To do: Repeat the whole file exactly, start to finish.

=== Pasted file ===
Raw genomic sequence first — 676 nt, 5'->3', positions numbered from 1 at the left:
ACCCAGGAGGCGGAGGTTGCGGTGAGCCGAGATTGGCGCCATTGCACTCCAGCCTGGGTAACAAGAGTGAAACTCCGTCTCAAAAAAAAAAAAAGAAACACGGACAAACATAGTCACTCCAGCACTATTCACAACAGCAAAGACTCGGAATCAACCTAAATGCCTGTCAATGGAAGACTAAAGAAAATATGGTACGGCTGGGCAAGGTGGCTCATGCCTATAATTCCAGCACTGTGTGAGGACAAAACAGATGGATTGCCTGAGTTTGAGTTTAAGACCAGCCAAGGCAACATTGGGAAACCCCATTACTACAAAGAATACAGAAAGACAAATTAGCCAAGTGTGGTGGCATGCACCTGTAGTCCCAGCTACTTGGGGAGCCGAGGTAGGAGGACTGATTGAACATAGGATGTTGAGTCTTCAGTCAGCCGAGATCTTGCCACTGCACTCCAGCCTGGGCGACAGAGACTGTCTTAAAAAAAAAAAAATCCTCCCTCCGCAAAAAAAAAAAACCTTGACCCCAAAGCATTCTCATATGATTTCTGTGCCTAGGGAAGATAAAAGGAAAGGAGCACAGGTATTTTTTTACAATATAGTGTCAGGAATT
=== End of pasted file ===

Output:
Raw genomic sequence first — 676 nt, 5'->3', positions numbered from 1 at the left:
ACCCAGGAGGCGGAGGTTGCGGTGAGCCGAGATTGGCGCCATTGCACTCCAGCCTGGGTAACAAGAGTGAAACTCCGTCTCAAAAAAAAAAAAAGAAACACGGACAAACATAGTCACTCCAGCACTATTCACAACAGCAAAGACTCGGAATCAACCTAAATGCCTGTCAATGGAAGACTAAAGAAAATATGGTACGGCTGGGCAAGGTGGCTCATGCCTATAATTCCAGCACTGTGTGAGGACAAAACAGATGGATTGCCTGAGTTTGAGTTTAAGACCAGCCAAGGCAACATTGGGAAACCCCATTACTACAAAGAATACAGAAAGACAAATTAGCCAAGTGTGGTGGCATGCACCTGTAGTCCCAGCTACTTGGGGAGCCGAGGTAGGAGGACTGATTGAACATAGGATGTTGAGTCTTCAGTCAGCCGAGATCTTGCCACTGCACTCCAGCCTGGGCGACAGAGACTGTCTTAAAAAAAAAAAAATCCTCCCTCCGCAAAAAAAAAAAACCTTGACCCCAAAGCATTCTCATATGATTTCTGTGCCTAGGGAAGATAAAAGGAAAGGAGCACAGGTATTTTTTTACAATATAGTGTCAGGAATT